Rogue One: A Star Wars Story (2016) Review

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While not the best Star Wars movie in the franchise, I find it by far the most underrated of all of the movies in the series. It had one of the biggest challenges being the first Star Wars movie that wasn’t an episodic entry. They took a fairly safe route of having it take place in a familiar time period between episodes three and four. It also told a story of something that while not very significant at the time, it did make us wonder. The release of the original Star Wars film started with an intro crawl stating that rebel spies had stolen plans to the Death Star. While the preceding movie covered what happened with the plans after Leia was in possession of them, Rogue One took us backwards and showed who those rebel spies were. Watching the trailers it was obvious that this wasn’t going to be your typical Star Wars movie with the force and lightsabers, but instead took a thrilling wartime approach that certainly gave us a fresh view into this universe. My excitement was on another level with the release of The Force Awakens like most fans, but I found myself more hyped up to watch Rogue One. The biggest reason being that I felt I could relax a little going into it. For the most part I knew where the movie was going to end and what would likely happen to our main characters, it was just a matter of how the story was told. I actually found that being the biggest thing going for it. It just had to tell a good story set in the Star Wars universe, but was it able to accomplish that task? 

The most jarring moment right off the bat for me was the lack of an intro crawl. The movie instantly starts with a scene set in the past for our main character then immediately cuts to showing us the title of the movie and then bringing us right into the present. Immediately you can feel a sense of urgency for the mood of the film. This is easily one of the best aspects overall by making you feel like there’s a ticking time bomb planted in every scene. There’s a quick pace that’s only slowed down by exposition when we’re given a sense of the issues at hand and where the characters are having to go. It also doesn’t give you your typical Star Wars heroes, instead it gives you a woman in Jyn (Felicity Jones) who wants to keep her head down and just live her life away from The Rebellion and away from The Empire. We also get a man in Cassian Andor (Diego Luna) who is with The Rebellion but very much a grey character who will do what is necessary, including killing an informant. They’re very far from your typical Star Wars characters and I appreciate that approach as it gives us a much more grounded and real feel to this universe.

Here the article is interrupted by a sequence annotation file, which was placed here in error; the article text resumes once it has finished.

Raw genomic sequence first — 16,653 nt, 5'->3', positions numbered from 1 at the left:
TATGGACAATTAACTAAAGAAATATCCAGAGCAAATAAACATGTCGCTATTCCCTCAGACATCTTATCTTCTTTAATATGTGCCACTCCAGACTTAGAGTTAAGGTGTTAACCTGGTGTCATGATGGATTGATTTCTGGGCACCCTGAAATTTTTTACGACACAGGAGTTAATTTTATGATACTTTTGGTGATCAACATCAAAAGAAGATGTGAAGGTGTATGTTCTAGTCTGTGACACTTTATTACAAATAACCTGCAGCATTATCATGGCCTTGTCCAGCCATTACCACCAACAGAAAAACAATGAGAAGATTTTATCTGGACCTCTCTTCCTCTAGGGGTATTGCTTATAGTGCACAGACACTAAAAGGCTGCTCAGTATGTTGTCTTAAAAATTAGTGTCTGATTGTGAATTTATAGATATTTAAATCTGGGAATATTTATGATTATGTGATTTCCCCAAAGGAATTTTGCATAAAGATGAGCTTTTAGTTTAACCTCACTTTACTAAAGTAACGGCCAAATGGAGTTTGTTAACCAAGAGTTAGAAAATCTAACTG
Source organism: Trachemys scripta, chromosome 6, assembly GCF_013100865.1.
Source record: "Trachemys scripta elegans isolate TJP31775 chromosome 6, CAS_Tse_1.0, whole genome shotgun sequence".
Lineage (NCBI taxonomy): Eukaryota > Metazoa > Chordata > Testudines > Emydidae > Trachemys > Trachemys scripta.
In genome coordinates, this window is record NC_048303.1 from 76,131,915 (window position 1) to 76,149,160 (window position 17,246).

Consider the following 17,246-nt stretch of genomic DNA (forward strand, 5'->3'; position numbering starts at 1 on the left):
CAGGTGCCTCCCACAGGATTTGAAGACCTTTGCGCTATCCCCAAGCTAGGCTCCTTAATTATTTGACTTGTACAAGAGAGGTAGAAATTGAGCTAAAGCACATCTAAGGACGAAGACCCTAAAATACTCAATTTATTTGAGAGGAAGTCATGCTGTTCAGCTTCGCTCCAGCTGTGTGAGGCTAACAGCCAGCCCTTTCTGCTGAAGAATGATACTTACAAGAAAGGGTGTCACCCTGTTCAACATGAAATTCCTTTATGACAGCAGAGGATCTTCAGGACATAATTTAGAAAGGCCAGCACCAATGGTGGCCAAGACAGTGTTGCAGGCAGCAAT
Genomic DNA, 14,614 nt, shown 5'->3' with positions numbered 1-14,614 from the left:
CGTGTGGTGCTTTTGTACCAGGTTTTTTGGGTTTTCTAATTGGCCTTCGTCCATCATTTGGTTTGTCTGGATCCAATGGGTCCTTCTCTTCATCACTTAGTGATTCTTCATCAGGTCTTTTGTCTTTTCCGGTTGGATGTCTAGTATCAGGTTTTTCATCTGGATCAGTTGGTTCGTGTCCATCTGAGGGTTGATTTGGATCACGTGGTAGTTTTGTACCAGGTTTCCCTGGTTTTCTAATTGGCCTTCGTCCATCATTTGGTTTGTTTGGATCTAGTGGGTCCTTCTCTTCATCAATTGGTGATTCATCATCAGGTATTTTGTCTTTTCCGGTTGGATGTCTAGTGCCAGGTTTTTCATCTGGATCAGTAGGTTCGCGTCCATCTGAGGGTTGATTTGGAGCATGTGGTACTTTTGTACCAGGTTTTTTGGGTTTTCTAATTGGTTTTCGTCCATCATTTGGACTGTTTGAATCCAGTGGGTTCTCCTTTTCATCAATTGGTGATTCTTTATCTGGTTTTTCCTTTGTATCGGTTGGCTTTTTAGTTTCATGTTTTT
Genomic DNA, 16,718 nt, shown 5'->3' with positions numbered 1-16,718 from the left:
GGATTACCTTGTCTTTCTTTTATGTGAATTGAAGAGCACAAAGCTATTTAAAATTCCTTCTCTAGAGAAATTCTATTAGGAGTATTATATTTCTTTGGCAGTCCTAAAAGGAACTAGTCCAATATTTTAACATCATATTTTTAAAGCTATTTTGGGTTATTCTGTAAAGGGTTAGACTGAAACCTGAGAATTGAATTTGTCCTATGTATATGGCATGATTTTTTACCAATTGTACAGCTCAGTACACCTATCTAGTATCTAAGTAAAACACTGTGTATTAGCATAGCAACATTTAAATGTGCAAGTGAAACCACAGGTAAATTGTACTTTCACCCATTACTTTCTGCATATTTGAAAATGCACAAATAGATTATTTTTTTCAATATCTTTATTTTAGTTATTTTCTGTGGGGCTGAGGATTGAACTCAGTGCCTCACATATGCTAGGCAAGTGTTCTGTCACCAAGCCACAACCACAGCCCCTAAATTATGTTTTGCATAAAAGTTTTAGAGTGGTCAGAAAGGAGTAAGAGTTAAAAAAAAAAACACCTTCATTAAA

Jyn is thrown into an unwanted situation when she’s brought in by the rebels due to her father’s involvement with the development of The Death Star. She was not aware of him still being alive and her own motivation is to get to him, while the motivation of the rebels is to retrieve a pilot who defected from The Empire with a message to the rebels regarding a way to destroy the Death Star. All of this is set up early on and puts us on pace to a non stop adrenaline rush through a boost on the ground perspective. I appreciated the more mature and realistic insight and perspective into The Empire’s reign. The first most memorable moment comes when they retrieve the message and pilot on Jedha, a planet that soon becomes a disaster. The biggest standout on a technical aspect are the visuals and camera work that come from a director in Garett Edwards, who is known for his ability to give a real sense of scale like he was able to do with Godzilla (2014). What he’s able to do in Godzilla and in Rogue One is give you a first hand experience into how big something really is. What I’m saying is that when they finally test the Death Star on Jedha, he shoots it in a way where you actually see the totality of damage and destruction that is being brought to this planet full of people that you knew were there but have now clearly been completely obliterated. In doing this he’s able to make you feel like the world is collapsing around you the same as our characters are feeling trying to escape the destruction. It’s really something that I don’t find much in any of the other movies that actually choose to show the destruction from a distance rather than the real boots on the ground feel.